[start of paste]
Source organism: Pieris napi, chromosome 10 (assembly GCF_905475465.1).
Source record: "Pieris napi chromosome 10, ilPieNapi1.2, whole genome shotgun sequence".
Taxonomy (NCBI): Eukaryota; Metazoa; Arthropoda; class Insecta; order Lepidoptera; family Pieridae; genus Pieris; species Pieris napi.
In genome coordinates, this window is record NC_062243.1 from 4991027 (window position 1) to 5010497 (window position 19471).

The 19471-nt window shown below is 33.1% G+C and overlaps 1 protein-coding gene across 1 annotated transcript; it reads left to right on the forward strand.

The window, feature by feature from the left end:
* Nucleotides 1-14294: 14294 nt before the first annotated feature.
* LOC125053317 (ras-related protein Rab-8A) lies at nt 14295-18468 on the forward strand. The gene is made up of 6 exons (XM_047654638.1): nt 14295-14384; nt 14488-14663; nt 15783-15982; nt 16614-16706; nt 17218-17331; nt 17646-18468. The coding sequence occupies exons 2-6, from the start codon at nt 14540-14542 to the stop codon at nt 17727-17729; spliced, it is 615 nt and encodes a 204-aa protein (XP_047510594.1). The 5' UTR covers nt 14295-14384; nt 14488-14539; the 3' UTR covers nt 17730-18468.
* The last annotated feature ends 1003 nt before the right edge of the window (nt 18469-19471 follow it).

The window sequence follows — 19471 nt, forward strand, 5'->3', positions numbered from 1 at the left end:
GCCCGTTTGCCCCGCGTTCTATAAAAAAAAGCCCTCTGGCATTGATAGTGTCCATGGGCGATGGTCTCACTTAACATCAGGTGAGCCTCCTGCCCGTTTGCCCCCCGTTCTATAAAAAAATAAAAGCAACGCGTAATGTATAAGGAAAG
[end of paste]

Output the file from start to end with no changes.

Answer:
Source organism: Pieris napi, chromosome 10 (assembly GCF_905475465.1).
Source record: "Pieris napi chromosome 10, ilPieNapi1.2, whole genome shotgun sequence".
Taxonomy (NCBI): Eukaryota; Metazoa; Arthropoda; class Insecta; order Lepidoptera; family Pieridae; genus Pieris; species Pieris napi.
In genome coordinates, this window is record NC_062243.1 from 4991027 (window position 1) to 5010497 (window position 19471).

The 19471-nt window shown below is 33.1% G+C and overlaps 1 protein-coding gene across 1 annotated transcript; it reads left to right on the forward strand.

The window, feature by feature from the left end:
* Nucleotides 1-14294: 14294 nt before the first annotated feature.
* LOC125053317 (ras-related protein Rab-8A) lies at nt 14295-18468 on the forward strand. The gene is made up of 6 exons (XM_047654638.1): nt 14295-14384; nt 14488-14663; nt 15783-15982; nt 16614-16706; nt 17218-17331; nt 17646-18468. The coding sequence occupies exons 2-6, from the start codon at nt 14540-14542 to the stop codon at nt 17727-17729; spliced, it is 615 nt and encodes a 204-aa protein (XP_047510594.1). The 5' UTR covers nt 14295-14384; nt 14488-14539; the 3' UTR covers nt 17730-18468.
* The last annotated feature ends 1003 nt before the right edge of the window (nt 18469-19471 follow it).

The window sequence follows — 19471 nt, forward strand, 5'->3', positions numbered from 1 at the left end:
GCCCGTTTGCCCCGCGTTCTATAAAAAAAAGCCCTCTGGCATTGATAGTGTCCATGGGCGATGGTCTCACTTAACATCAGGTGAGCCTCCTGCCCGTTTGCCCCCCGTTCTATAAAAAAATAAAAGCAACGCGTAATGTATAAGGAAAG